« Reply #4 on: July 24, 2017, 09:00:09 PM »
You could find a RockShox Recon Silver for around $250.  Might be even less since you need the 26" version with the 1 1/8 steerer tube. 

SRAM still has technical data for your SID, and I was able to find soft parts to rebuild it.  Might be tough to find hard parts for a fork that old.

So you think something like these would work OK?

http://www.chainreactioncycles.com/ca/en/manitou-marvel-comp-forks-9mmqr-crc-exclusive-2017/rp-prod158510

Ocelot

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Re: Bike stuff: My fork blew a seal.
« Reply #5 on: July 24, 2017, 09:20:15 PM »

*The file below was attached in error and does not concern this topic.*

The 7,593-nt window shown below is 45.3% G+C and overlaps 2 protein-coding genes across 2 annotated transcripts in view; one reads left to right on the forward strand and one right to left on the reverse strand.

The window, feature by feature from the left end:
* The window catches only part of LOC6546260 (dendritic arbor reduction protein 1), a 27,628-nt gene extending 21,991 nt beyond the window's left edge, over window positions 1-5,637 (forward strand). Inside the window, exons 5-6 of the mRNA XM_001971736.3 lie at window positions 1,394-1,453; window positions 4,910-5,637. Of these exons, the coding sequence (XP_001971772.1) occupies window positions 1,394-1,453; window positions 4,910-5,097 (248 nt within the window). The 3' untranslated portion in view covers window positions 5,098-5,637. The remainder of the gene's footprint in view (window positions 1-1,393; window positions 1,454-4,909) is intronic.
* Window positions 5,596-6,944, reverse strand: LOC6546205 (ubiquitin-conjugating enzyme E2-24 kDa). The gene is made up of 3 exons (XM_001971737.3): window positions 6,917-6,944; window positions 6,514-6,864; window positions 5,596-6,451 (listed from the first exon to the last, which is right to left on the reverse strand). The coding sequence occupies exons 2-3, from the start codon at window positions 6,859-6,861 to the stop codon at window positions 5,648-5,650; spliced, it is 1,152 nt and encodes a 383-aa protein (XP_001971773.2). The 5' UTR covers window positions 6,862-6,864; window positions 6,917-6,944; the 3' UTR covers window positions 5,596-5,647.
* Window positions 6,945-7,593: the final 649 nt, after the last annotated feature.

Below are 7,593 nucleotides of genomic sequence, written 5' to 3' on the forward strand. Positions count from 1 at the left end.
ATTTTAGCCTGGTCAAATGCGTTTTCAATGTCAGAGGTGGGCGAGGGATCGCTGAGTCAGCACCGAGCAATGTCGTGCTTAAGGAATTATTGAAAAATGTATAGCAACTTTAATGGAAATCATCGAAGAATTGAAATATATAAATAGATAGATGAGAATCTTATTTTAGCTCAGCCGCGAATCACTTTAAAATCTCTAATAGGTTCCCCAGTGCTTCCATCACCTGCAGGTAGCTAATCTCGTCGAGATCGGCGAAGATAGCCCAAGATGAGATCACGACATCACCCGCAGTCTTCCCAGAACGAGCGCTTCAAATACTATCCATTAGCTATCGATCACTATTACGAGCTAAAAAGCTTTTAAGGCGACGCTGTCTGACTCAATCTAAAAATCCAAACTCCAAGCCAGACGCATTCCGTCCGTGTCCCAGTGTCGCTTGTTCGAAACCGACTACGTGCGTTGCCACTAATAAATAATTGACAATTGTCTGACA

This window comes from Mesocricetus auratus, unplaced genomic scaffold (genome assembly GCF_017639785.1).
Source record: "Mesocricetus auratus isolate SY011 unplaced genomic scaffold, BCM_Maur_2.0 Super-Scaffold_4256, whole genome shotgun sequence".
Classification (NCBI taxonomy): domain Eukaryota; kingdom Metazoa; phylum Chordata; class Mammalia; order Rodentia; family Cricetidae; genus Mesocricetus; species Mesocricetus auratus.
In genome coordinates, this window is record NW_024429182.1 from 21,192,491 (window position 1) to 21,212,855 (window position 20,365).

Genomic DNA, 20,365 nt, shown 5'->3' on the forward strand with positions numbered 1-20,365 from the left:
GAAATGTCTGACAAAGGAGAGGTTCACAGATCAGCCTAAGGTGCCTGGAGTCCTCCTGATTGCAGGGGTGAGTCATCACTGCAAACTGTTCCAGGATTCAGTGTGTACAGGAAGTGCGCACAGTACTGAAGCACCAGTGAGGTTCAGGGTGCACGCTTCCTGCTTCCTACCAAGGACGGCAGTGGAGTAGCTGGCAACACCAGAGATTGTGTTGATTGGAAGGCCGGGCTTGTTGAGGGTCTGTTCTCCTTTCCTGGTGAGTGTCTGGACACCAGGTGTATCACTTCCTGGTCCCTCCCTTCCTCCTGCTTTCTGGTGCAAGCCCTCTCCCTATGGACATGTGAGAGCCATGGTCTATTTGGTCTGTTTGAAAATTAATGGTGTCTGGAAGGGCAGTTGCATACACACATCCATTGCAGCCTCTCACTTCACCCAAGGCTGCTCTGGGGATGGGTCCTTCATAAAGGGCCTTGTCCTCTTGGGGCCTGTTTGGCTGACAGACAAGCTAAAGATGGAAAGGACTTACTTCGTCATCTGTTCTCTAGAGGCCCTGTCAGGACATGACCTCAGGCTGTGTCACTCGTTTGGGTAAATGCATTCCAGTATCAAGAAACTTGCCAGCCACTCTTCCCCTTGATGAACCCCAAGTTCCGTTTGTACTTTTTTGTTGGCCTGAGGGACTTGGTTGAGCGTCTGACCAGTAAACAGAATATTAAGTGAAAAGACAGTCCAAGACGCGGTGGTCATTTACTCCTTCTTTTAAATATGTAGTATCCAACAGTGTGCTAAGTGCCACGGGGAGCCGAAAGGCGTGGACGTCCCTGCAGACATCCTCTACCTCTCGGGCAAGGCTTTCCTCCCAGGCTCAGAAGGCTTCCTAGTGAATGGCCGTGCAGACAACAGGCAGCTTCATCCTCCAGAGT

If you were trying to pump a valve at the bottom of the fork and that caused foamy oil to gush out that same valve, then that's likely just bath oil which was forced into the valve by gravity then sprayed out by escaping air from you opening it. If this is the case no seals would be damaged, all you need is for the chamber to be inflated. That said, I doubt that is exactly what happened in your case because if you'd only lost air from the bottom valve - the negative chamber - the fork would still support your weight as well as it did before, it would  just feel a bit less plush and top out badly.
It would be very unusual, actually almost impossible, for oil to spray out the bottom of the fork if you were pumping the top chamber even if seals failed.  So I'm still a little confused as to exactly what's happened.